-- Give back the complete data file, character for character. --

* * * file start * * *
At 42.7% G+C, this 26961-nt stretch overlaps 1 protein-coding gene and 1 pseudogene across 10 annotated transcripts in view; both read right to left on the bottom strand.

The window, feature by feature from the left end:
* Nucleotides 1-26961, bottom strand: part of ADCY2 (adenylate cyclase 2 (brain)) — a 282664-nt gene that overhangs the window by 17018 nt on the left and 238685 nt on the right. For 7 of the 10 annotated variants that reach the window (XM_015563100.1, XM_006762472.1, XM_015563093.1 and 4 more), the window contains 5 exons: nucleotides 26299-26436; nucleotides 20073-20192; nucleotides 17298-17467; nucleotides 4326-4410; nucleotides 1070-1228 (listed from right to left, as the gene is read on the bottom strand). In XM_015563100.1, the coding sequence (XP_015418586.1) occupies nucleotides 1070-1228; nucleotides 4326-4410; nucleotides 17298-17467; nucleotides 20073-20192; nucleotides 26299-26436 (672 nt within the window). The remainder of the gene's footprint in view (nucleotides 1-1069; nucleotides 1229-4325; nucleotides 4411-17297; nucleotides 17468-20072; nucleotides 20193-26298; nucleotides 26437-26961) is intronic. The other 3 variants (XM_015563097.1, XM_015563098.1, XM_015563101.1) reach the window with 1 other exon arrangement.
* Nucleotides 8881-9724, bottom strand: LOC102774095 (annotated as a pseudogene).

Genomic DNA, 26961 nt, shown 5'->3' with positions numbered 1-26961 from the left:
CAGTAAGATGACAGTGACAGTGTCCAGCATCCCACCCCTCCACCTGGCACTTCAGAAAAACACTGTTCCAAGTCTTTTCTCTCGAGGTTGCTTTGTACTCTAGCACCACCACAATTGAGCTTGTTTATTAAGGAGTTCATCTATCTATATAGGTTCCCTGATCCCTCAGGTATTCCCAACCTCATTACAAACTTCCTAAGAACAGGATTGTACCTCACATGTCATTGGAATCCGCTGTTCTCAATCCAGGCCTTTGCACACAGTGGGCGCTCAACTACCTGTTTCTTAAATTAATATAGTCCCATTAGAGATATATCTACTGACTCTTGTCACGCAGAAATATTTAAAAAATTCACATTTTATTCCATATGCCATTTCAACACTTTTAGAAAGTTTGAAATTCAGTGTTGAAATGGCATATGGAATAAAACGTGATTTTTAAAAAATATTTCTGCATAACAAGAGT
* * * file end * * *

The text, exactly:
At 42.7% G+C, this 26961-nt stretch overlaps 1 protein-coding gene and 1 pseudogene across 10 annotated transcripts in view; both read right to left on the bottom strand.

The window, feature by feature from the left end:
* Nucleotides 1-26961, bottom strand: part of ADCY2 (adenylate cyclase 2 (brain)) — a 282664-nt gene that overhangs the window by 17018 nt on the left and 238685 nt on the right. For 7 of the 10 annotated variants that reach the window (XM_015563100.1, XM_006762472.1, XM_015563093.1 and 4 more), the window contains 5 exons: nucleotides 26299-26436; nucleotides 20073-20192; nucleotides 17298-17467; nucleotides 4326-4410; nucleotides 1070-1228 (listed from right to left, as the gene is read on the bottom strand). In XM_015563100.1, the coding sequence (XP_015418586.1) occupies nucleotides 1070-1228; nucleotides 4326-4410; nucleotides 17298-17467; nucleotides 20073-20192; nucleotides 26299-26436 (672 nt within the window). The remainder of the gene's footprint in view (nucleotides 1-1069; nucleotides 1229-4325; nucleotides 4411-17297; nucleotides 17468-20072; nucleotides 20193-26298; nucleotides 26437-26961) is intronic. The other 3 variants (XM_015563097.1, XM_015563098.1, XM_015563101.1) reach the window with 1 other exon arrangement.
* Nucleotides 8881-9724, bottom strand: LOC102774095 (annotated as a pseudogene).

Genomic DNA, 26961 nt, shown 5'->3' with positions numbered 1-26961 from the left:
CAGTAAGATGACAGTGACAGTGTCCAGCATCCCACCCCTCCACCTGGCACTTCAGAAAAACACTGTTCCAAGTCTTTTCTCTCGAGGTTGCTTTGTACTCTAGCACCACCACAATTGAGCTTGTTTATTAAGGAGTTCATCTATCTATATAGGTTCCCTGATCCCTCAGGTATTCCCAACCTCATTACAAACTTCCTAAGAACAGGATTGTACCTCACATGTCATTGGAATCCGCTGTTCTCAATCCAGGCCTTTGCACACAGTGGGCGCTCAACTACCTGTTTCTTAAATTAATATAGTCCCATTAGAGATATATCTACTGACTCTTGTCACGCAGAAATATTTAAAAAATTCACATTTTATTCCATATGCCATTTCAACACTTTTAGAAAGTTTGAAATTCAGTGTTGAAATGGCATATGGAATAAAACGTGATTTTTAAAAAATATTTCTGCATAACAAGAGT